Please enable javascript to view this page in its intended format.

Queen's University
 

    Jeannette Benson

     Jeannette Benson

    PhD Candidate, Queen's University


    BSc, University of Waterloo, 2005
    MA, Queen's University, 2007

    Curriculum Vitae

    T: 613.533.6407

    E: j.benson@queensu.ca

     

    Psychology Department
    62 Arch Street
    Queen's University
    Kingston, ON K7L 3N6

    Research Interests

    My research aims to better understand the roles that cognitive and neuro-maturational factors play in experience-driven conceptual change, with particular emphasis on development within social domains. Research has demonstrated the importance of relevant experience in advancing children's knowledge. However, less is known about the cognitive and neuro-maturational factors that play a role in experience-driven conceptual change, and the specific mechanisms through which these processes exert their effect. In particular, my research examines the extent that experience-based conceptual advances are influenced by domain-general cognitive abilities associated with frontal lobe activity known as executive functioning skills. To effectively address my questions of interest, my research incorporates well-established measures of conceptual change (e.g., training and longitudinal paradigms) in conjunction with cutting-edge behavioural and neurobiological measures (e.g., electroencephalography as an index of neuro-maturation).

    Selected Publications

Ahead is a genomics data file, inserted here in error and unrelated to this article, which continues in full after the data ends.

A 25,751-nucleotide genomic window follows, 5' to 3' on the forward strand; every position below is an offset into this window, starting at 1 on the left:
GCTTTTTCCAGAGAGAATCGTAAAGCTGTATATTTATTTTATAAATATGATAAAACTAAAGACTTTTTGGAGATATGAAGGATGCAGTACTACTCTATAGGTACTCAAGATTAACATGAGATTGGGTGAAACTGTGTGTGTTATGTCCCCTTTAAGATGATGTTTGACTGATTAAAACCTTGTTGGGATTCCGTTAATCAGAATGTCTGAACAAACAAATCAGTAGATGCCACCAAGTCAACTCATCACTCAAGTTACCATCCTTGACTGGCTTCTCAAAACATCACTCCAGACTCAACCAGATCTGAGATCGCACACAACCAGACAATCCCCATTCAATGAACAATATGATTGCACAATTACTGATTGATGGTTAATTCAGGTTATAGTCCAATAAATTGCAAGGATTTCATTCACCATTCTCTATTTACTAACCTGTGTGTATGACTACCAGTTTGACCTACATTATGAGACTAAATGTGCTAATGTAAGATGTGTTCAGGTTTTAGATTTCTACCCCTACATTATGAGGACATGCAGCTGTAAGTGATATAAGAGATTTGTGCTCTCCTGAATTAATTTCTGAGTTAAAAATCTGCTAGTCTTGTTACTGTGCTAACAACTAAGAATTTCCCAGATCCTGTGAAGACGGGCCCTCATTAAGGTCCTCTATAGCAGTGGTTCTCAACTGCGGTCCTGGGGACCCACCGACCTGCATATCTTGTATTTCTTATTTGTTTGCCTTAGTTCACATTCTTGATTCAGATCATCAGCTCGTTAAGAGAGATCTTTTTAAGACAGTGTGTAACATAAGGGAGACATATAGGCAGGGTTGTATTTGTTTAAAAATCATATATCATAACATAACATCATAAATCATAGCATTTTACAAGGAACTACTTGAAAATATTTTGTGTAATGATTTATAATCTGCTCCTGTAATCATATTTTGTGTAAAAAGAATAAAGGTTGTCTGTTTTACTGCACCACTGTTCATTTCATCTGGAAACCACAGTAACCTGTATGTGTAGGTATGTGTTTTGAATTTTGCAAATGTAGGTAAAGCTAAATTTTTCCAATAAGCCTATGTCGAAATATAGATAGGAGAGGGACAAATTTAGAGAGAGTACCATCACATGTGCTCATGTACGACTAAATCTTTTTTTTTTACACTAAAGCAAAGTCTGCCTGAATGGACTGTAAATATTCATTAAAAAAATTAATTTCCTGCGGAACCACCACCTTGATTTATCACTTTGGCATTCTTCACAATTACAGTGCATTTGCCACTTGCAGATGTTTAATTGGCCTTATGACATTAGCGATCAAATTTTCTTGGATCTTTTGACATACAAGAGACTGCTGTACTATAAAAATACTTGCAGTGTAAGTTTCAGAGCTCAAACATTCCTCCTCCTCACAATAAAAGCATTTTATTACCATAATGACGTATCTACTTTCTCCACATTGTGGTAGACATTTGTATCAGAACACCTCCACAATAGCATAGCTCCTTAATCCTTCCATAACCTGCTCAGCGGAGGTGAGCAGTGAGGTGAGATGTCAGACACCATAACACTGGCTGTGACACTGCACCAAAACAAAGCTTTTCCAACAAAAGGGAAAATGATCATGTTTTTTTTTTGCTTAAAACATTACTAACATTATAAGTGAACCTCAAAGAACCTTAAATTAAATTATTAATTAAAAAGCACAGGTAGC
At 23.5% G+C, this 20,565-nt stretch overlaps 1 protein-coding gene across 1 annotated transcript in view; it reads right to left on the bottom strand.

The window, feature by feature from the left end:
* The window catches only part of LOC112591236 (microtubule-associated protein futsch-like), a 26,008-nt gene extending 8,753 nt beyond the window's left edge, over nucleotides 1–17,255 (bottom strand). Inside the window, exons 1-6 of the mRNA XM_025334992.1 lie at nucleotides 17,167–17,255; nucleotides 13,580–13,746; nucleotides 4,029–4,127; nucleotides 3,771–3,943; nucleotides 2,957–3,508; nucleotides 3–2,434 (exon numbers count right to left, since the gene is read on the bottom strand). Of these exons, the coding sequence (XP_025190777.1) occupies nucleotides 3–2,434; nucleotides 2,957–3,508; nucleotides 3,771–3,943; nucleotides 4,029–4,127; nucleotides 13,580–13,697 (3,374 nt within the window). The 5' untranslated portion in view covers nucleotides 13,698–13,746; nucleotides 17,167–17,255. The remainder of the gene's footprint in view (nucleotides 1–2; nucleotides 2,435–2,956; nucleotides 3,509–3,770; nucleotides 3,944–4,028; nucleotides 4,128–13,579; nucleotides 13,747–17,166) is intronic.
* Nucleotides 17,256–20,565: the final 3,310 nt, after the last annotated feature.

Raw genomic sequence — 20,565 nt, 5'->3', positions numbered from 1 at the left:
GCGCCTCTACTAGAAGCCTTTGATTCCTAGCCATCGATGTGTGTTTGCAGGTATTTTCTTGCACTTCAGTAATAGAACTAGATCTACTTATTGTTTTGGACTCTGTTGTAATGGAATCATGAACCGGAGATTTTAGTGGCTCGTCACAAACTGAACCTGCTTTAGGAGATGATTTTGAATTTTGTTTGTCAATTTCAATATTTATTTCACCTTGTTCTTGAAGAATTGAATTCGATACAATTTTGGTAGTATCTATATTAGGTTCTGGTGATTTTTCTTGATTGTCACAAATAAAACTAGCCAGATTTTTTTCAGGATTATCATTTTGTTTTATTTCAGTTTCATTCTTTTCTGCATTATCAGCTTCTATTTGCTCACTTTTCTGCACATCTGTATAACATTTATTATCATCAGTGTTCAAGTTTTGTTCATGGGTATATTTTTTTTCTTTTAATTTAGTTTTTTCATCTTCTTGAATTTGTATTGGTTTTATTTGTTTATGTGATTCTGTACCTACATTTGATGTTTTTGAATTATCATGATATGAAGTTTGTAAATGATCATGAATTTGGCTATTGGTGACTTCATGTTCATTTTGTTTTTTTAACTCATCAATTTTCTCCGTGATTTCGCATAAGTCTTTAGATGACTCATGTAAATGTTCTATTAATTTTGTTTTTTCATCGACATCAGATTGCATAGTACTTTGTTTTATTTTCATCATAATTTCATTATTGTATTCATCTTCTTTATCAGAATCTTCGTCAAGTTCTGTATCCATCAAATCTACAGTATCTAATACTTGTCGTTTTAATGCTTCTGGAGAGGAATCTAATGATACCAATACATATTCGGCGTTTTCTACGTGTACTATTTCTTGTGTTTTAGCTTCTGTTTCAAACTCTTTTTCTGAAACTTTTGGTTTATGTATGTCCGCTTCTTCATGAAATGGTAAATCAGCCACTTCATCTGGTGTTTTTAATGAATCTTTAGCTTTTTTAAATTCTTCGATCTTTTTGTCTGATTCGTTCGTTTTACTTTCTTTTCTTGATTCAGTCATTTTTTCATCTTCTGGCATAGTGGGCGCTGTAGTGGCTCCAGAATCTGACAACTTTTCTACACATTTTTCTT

Peer-Reviewed Journal Articles

     

    Benson, J. E., Sabbagh, M.A., Carlson, S. M., & Zelazo, P. D. (2013).Individual differences in executive functioning predict preschoolers’ improvement from theory-of-mind training. Developmental Psychology, 49, 1615-1627.
     
    Sabbagh, M. A., Hopkins, S. F. R., Benson, J. E., & Flanagan, J. R. (2010). Conceptual change and preschoolers' theory of mind: Evidence from load-force adaptation. Neural Networks, 23, 1043-1050.
     
    Chapters
     
    Benson, J. E.  & Sabbagh, M. A. (2013). The Relation between Executive Functioning and Social Cognition . In Encyclopedia on Early Childhood Development. www.child-encyclopedia.com.
     
    Sabbagh, M., Benson, J. E., & Kuhlmeier, V. A. (2013). False belief understanding in preschoolers and infants.In M. Legerstee, D. Haley, and M. Bornstein (Eds.) The Developing Infant Mind: Integrating Biology and Experience. Guilford Press.
     
    Benson, J. E., & Sabbagh, M. A. (2009). Theory of mind and executive functioning: A developmental neuropsychological approach. In P. D. Zelazo (Ed.), M. Chandler, & E. Crone (Eds.) Developmental Social Cognitive Neuroscience. Psychology Press: New York.

    Kingston, Ontario, Canada. K7L 3N6. 613.533.2000